This week, Paul surveys the horrifying world of anti-Semitic hate crimes…
NEXT WEEK’S TV
CONFRONTING HOLOCAUST DENIAL WITH DAVID BADDIEL
Monday, BBC Two, 9pm
Baddiel begins this documentary with a great old joke, a joke that could only offend one despicable subsection of society: Holocaust deniers. The Holocaust is a highly-documented matter of obscene fact, and yet one in six people around the world believe it’s either been exaggerated or didn’t happen at all. These virulent anti-Semites feed off decades of deep-rooted lies. Their hateful voices refuse to be silenced by overwhelming volumes of contrary evidence. Denied of a mainstream platform, they broadcast their bigotry – insidiously and overtly – via social media. Baddiel, whose ancestors were among the six million Jews murdered during World War Two, confronts this dense web of false history with acute self-awareness and soul-searching anger.
INSIDE NO. 9
Monday, BBC Two, 10pm
Mike Leigh has always been a major influence on Pemberton and Shearsmith, but never more explicitly than in this quietly devastating episode. It takes its cues, not from the bleakly comic Leigh of Abigail’s Party or Nuts in May, but from the likes of Secrets and Lies; a sad, intimate domestic drama with an aching human heart. The naturalistic performances also owe a debt to Ken Loach and Shane Meadows. It takes place over the Christmas period in a working-class family kitchen, their story gradually revealed in non-linear form. Don’t expect many laughs; this is the endlessly flexible Inside No. 9 in serious mode, but it never feels like a self-conscious experiment. It’s compassionate, genuine, one of their best.
Monday, Channel 4, 9pm
This observational documentary series unfolds in a progressive British prison where over 300 women are incarcerated. It begins with new inmates arriving at the facility, many of them unused to serving time. They’re greeted by old hands offering friendly advice on how to survive a hectic environment. But Porridge it ain’t. We also meet sanguine prison officers who open up about their responsibilities: “You can be everything from an auntie, a social worker, probation worker to an officer in here. Everything at once.” Prison is sad yet sometimes funny, but it doesn’t tut, sneer, simplify or sentimentalise; it seeks to understand what life is actually like for vulnerable people who find themselves in a claustrophobic situation fraught with daily complications.
CILLA: THE LOST TAPES
Wednesday, STV, 9pm
When ‘Our Cilla’ passed away in 2015, Britain mourned the loss of someone who’d been part of our lives for decades. Two years later, her family unearthed a wealth of home movie footage. This programme dusts it down for public consumption in the company of celebrity friends such as Cliff Richard and Paul O’Grady. Assisted by audio recordings of a reflective Cilla in conversation with her ghost writer, narrator Sheridan Smith (star of ITV’s excellent Cilla) respectfully delves into the life and career of a sometimes difficult yet charismatic entertainer. Highlights include Cilla skiing with George Martin, Cilla hanging out with Ringo (who once proposed to her) and Basil Brush (who didn’t), and Cilla giving a Black Power salute (?!).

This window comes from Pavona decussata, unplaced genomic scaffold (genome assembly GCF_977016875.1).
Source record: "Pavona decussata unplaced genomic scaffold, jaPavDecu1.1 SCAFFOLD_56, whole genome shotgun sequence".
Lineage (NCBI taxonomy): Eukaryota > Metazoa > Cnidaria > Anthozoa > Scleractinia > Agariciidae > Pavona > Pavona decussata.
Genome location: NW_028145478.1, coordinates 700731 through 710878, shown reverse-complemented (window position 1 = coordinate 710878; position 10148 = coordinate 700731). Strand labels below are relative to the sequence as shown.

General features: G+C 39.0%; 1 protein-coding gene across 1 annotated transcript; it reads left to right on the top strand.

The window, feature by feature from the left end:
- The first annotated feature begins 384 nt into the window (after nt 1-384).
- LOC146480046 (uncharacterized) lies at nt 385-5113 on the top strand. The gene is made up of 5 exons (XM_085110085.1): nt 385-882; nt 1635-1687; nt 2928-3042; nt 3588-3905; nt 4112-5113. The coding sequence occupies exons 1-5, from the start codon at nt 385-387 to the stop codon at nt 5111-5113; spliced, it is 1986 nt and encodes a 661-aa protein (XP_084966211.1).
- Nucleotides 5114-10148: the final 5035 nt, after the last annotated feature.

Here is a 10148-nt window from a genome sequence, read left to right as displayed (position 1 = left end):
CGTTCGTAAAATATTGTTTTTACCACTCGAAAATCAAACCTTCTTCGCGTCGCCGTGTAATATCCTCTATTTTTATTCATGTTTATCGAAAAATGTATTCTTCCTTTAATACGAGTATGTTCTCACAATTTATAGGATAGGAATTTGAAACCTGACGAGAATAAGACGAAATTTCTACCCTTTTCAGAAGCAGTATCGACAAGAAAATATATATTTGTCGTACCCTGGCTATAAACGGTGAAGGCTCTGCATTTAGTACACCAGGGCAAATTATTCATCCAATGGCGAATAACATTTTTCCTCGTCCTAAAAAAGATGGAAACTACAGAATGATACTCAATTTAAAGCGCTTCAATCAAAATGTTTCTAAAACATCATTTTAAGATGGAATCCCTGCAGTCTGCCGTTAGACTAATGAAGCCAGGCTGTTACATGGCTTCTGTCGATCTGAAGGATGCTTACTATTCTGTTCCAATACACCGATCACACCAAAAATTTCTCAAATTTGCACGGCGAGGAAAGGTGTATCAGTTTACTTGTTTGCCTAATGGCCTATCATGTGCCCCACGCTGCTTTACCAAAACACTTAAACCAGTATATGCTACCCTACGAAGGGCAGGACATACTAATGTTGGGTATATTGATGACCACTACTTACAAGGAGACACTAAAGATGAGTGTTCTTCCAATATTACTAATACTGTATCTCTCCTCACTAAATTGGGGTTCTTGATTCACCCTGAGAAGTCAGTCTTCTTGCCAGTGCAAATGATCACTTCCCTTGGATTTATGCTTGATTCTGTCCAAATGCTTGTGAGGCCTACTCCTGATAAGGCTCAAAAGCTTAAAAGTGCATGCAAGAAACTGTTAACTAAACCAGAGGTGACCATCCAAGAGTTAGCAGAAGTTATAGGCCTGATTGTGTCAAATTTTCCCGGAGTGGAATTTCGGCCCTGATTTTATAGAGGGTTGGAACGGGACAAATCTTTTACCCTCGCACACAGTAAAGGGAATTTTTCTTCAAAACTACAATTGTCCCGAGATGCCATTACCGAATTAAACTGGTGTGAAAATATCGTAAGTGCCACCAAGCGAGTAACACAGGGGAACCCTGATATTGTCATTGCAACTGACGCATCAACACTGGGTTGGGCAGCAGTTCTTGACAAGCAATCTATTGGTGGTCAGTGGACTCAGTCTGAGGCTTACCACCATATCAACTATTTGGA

FILM of THE WEEK
THIS HAPPY BREED
Friday, Film4, 4:30pm
Director David Lean is rightfully renowned for such epics as The Bridge on The River Kwai, but he was equally at home with intimate dramas. Sensitively adapted by Noel Coward from his play of the same name, this beautiful saga about a working-class family between the First and Second World Wars reunites John Mills and Celia Johnson, who starred in Lean’s similarly poignant Brief Encounter.
LAST WEEK’S TV
Sunday February 9, BBC One
Another well-intentioned message – you don’t have to shoulder your depression, anxiety and grief alone – was undermined by awkward execution in this decent yet frustrating episode. When we eventually look back upon the Chibnall era, the charitable consensus will be this: an occasionally competent hack who meant well. A golden age.
THE PALE HORSE
Sunday February 9, BBC One
Agatha Christie’s work will inspire adaptations until humanity gasps its last, but Sarah Phelps deserves special mention as one of the Dame’s finest interpreters. This excellent two-part drama is, according to Phelps, the last time she’ll dip her quill into the oeuvre. Her work is done. While adding her own notes of probing social critique, Phelps always preserved the inherent darkness and seedy horror of Christie’s work; she never once succumbed to drawing room cosiness. Christie would’ve approved.
FRANKIE BOYLE’S TOUR OF SCOTLAND
Friday February 14, BBC Two
Boyle is living proof that artists can evolve and mature without becoming boring. I was bored by his early incarnation as a smugly sneering shock comic, but the real Boyle – an intelligent, politicised, funny man – is well-served by TV vehicles such as this, in which he satirises the clichés of comedy travelogues while imbuing them with some class-conscious depth. Last week’s leg examined the profound significance of Scottish comedy, literature and colloquial language.